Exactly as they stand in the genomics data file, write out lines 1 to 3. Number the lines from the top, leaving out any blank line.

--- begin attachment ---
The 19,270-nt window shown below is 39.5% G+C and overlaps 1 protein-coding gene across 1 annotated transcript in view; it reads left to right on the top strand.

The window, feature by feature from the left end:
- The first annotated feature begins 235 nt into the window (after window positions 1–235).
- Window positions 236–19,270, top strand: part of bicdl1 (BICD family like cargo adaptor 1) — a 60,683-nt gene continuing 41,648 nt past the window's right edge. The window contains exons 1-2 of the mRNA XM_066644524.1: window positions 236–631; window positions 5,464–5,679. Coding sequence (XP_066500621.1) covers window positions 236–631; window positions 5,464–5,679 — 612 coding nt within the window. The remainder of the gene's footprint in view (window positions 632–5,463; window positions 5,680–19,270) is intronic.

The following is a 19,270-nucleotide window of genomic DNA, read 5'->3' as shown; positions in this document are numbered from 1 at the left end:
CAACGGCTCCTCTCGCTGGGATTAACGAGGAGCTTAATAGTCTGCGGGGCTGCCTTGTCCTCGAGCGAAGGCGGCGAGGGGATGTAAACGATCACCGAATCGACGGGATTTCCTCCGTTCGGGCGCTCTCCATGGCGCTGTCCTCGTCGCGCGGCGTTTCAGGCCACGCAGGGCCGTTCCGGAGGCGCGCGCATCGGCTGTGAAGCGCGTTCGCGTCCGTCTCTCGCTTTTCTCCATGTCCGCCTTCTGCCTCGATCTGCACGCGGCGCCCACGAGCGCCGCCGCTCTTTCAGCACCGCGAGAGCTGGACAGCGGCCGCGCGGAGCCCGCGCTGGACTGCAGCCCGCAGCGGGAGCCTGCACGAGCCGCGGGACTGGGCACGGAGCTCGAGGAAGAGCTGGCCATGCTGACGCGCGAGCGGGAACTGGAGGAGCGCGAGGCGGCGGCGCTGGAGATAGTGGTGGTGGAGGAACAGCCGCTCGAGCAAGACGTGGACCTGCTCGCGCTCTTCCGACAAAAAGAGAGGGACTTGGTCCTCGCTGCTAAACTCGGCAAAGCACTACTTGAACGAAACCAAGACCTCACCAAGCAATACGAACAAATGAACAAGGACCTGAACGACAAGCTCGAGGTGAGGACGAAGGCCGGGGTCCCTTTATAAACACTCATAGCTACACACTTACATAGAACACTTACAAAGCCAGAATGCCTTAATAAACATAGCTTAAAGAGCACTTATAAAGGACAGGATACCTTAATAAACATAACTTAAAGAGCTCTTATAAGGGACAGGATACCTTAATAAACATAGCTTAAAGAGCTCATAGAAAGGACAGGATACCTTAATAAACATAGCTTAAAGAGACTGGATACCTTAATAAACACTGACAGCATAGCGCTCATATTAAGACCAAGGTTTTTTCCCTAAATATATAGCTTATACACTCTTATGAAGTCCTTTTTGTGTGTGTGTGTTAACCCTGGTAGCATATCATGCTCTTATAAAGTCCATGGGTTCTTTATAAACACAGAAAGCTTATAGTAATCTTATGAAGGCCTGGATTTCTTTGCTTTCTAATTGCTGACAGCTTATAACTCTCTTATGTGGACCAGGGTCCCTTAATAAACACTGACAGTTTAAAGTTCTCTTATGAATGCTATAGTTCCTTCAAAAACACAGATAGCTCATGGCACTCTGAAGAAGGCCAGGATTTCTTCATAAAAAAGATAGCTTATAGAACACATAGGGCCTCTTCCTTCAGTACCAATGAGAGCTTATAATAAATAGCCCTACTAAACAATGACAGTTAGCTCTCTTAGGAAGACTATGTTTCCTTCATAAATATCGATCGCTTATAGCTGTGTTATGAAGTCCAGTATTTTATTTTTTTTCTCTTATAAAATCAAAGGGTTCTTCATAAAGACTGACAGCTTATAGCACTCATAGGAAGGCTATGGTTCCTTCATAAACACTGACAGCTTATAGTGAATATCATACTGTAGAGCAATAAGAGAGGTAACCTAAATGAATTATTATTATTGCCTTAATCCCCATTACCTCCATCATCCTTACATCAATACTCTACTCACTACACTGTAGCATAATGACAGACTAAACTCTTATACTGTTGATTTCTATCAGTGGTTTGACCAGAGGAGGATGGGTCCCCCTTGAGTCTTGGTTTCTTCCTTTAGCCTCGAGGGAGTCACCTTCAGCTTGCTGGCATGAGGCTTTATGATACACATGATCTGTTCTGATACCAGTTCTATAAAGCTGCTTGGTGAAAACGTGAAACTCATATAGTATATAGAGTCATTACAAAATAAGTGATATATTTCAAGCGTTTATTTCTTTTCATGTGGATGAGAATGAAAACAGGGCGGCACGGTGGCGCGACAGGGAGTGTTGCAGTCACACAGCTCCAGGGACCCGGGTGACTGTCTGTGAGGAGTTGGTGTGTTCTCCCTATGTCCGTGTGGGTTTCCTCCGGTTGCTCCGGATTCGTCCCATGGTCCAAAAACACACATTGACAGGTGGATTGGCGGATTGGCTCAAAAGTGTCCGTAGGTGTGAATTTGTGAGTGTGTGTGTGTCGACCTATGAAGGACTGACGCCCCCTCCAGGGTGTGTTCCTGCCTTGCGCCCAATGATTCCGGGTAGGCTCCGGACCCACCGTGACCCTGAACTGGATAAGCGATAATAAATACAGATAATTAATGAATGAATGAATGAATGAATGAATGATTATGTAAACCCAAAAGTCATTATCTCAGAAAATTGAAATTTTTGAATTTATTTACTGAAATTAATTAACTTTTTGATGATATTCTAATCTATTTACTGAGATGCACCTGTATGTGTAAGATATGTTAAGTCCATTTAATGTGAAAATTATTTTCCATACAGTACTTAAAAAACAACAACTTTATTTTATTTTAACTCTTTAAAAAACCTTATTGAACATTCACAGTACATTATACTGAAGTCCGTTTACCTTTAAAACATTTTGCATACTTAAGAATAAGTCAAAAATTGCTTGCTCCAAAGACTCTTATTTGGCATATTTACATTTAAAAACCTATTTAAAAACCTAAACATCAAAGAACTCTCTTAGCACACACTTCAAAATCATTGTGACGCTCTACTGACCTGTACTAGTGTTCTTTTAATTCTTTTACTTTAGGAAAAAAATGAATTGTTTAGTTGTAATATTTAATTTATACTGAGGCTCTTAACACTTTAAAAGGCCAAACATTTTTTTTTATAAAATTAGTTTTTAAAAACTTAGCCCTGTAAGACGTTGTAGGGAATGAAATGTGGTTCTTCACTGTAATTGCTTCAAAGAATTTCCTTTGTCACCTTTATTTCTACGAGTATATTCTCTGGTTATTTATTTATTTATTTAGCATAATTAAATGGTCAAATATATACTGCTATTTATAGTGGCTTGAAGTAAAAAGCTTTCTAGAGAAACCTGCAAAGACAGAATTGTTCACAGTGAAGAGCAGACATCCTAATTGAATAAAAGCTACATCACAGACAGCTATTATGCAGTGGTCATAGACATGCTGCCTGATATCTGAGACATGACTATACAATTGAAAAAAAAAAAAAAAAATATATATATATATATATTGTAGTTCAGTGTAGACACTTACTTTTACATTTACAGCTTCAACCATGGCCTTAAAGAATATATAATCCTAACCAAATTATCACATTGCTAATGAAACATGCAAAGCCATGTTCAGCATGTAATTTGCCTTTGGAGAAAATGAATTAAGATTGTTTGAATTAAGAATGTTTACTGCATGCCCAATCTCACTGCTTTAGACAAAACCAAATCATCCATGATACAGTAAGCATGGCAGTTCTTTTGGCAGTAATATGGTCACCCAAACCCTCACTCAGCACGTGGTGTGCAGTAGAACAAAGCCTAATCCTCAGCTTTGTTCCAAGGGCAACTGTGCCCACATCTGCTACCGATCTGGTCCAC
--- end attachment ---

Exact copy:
The 19,270-nt window shown below is 39.5% G+C and overlaps 1 protein-coding gene across 1 annotated transcript in view; it reads left to right on the top strand.

The window, feature by feature from the left end:
- The first annotated feature begins 235 nt into the window (after window positions 1–235).